Bruce Springsteen in 1975
Photo: Fin Costello/Redferns
It's The One: 45 Years Of Bruce Springsteen's 'Born To Run'
With their first two LPs—Greetings from Asbury Park, N.J. and The Wild, the Innocent & the E Street Shuffle, both from 1973—Bruce Springsteen and the E Street Band cemented themselves as masters of both contemplative singer/songwriter elegance and triumphant orchestral rowdiness. Despite the mostly positive critical praise they garnered, however, neither record reaped the financial success and mainstream devotion the group deserved. Understandably, this led to a lot of internal and external frustrations and doubts, so all parties involved knew that—as the saying goes—the third time had to be the charm.
Luckily, 1975's Born to Run proved to be precisely that, launching Springsteen and company into the hearts and minds of virtually the entire world. All of its songs became beloved radio/concert/pop culture staples—thanks in part to a $250,000 marketing campaign by Columbia Records—and it ended up not only reaching the #3 spot on the Billboard 200, but earning praise from Rolling Stone, the New York Times and The Village Voice. Since then, its ability to bring new levels of poetic phrasing, symphonic instrumentation and heartfelt slice-of-life narratives (regarding blue-collar struggles, youthful romantic idealism and urban rebellion) to heartland rock has led many to deem it one of the greatest albums of all time.
Given the immense pressure everyone felt for Born to Run to be a hit, it's no surprise that it took the band 14 months to complete (with almost half of that time spent just on its iconic title track). It would be the last album co-produced by Mike Appel, as well as the first co-produced by music critic turned manager Jon Landau (who, in 1974, famously stated that Springsteen was the future of rock and roll in the midst of others aptly, if reductively, calling him the "new" or "next" Bob Dylan). Many of the same musicians stayed on, with the most significant additions being drummer Max Weinberg, pianist Roy Bittan, and guitarist/arranger Steven Van Zandt (who'd played with Springsteen in prior bands and got the gig after doing the horn arrangements for "Tenth Avenue Freeze-Out").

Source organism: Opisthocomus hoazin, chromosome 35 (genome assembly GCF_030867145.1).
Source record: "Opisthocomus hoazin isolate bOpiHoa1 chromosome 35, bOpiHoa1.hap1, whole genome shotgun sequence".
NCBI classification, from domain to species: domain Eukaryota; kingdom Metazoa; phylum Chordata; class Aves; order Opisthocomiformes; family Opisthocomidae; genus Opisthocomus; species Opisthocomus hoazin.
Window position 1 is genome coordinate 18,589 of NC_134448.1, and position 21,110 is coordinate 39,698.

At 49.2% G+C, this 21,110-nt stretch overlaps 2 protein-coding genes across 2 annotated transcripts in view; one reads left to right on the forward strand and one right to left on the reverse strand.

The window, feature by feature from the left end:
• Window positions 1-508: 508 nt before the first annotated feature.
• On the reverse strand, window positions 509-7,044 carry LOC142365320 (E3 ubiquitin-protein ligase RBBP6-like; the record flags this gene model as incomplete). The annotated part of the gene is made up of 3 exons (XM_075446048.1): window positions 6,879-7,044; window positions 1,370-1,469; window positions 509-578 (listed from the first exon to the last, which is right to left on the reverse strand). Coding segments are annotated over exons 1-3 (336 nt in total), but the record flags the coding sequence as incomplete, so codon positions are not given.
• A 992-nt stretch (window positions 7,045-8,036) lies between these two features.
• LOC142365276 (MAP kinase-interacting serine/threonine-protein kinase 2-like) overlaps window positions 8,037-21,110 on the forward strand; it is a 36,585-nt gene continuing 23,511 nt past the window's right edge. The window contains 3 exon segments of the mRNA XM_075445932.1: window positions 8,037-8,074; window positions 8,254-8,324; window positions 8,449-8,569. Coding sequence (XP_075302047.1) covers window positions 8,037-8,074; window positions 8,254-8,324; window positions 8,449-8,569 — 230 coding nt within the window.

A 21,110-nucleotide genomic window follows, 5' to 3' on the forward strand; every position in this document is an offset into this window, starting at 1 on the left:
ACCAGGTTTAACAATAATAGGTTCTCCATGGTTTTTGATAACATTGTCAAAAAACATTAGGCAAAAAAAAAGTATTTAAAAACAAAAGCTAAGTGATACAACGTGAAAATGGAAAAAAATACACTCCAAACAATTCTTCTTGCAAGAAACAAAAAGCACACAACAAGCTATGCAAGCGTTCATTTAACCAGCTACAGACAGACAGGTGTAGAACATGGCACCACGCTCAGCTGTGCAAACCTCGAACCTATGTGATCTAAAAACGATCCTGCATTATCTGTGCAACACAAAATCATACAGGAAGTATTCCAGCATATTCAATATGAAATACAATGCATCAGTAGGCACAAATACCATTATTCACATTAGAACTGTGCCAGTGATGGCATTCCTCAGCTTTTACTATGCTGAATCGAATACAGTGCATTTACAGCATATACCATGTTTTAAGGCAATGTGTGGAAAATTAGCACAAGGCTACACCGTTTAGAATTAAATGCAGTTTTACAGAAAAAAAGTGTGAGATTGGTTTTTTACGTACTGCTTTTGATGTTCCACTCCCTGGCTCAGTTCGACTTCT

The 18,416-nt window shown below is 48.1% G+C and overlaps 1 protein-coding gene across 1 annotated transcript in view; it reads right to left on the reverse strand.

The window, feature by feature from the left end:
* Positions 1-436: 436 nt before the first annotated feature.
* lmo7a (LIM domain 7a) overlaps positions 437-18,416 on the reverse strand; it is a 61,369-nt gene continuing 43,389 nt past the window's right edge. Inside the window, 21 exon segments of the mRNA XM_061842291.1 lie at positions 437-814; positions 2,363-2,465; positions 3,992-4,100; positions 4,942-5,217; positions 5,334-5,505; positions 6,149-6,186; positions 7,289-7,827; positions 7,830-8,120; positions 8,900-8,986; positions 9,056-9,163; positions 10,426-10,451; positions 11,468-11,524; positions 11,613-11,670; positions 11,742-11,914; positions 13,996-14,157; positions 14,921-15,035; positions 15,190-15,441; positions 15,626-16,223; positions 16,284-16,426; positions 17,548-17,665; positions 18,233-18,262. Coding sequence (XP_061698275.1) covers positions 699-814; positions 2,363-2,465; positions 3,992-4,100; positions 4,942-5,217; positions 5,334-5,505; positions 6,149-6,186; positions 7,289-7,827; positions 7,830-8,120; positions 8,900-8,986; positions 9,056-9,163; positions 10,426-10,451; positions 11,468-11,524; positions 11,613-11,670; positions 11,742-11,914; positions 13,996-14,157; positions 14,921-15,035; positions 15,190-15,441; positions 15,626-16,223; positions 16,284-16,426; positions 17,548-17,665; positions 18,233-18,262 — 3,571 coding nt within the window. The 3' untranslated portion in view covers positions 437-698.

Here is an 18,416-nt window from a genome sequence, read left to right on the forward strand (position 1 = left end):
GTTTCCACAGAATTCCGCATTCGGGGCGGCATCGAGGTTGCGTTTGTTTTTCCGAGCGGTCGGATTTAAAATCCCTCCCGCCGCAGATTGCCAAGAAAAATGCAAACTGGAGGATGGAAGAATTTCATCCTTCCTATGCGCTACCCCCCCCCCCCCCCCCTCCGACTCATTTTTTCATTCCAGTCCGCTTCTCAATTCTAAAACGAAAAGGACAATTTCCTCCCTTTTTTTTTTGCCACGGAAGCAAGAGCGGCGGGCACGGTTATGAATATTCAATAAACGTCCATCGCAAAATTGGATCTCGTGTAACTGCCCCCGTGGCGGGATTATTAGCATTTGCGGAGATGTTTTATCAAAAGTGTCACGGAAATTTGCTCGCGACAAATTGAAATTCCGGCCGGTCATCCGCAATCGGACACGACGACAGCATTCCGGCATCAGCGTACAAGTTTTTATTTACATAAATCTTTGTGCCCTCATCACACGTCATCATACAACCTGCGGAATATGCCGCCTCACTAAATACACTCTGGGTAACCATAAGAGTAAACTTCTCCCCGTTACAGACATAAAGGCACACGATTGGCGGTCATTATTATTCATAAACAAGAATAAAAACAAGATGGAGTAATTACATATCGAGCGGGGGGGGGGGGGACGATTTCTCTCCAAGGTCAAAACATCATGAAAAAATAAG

Together, they created a succinct yet exploratory sequence whose Phil Spector-esque "wall of sound" approach built upon everything its two predecessors did so exceptionally (humble yet piercing odes like "Lost in the Flood" and full-bodied celebrations like "Rosalita (Come Out Tonight)"). That achievement, coupled with a more established conceptual throughline involving separate but similar characters existing around the same places and striving similar types of freedom, makes it clear why Born to Run is still so revered and idiosyncratic.
Each of its eight songs feels like a cinematic musical adaption of a resonant short story, and Springsteen designed each side to begin hopefully and end sorrowfully. Case in point: "Thunder Road," an exhilarating opener in which the unnamed speaker makes a final plea to his girlfriend, Mary, to run away with him. The instantly comforting blend of Springsteen's harmonica and Bittan's piano makes it seem like the story is set in a Steinbeck novel, and Springsteen’s backhanded compliment—"You ain’t a beauty / But hey, you're alright"—actually conjures Shakespeare's "Sonnet 130" in its blunt but realistic testament to authentic attraction. Obviously, its robust and catchy evolution is mesmerizing, foreshadowing the motif of invigorating better life daydreaming that spans the whole album (especially the title track).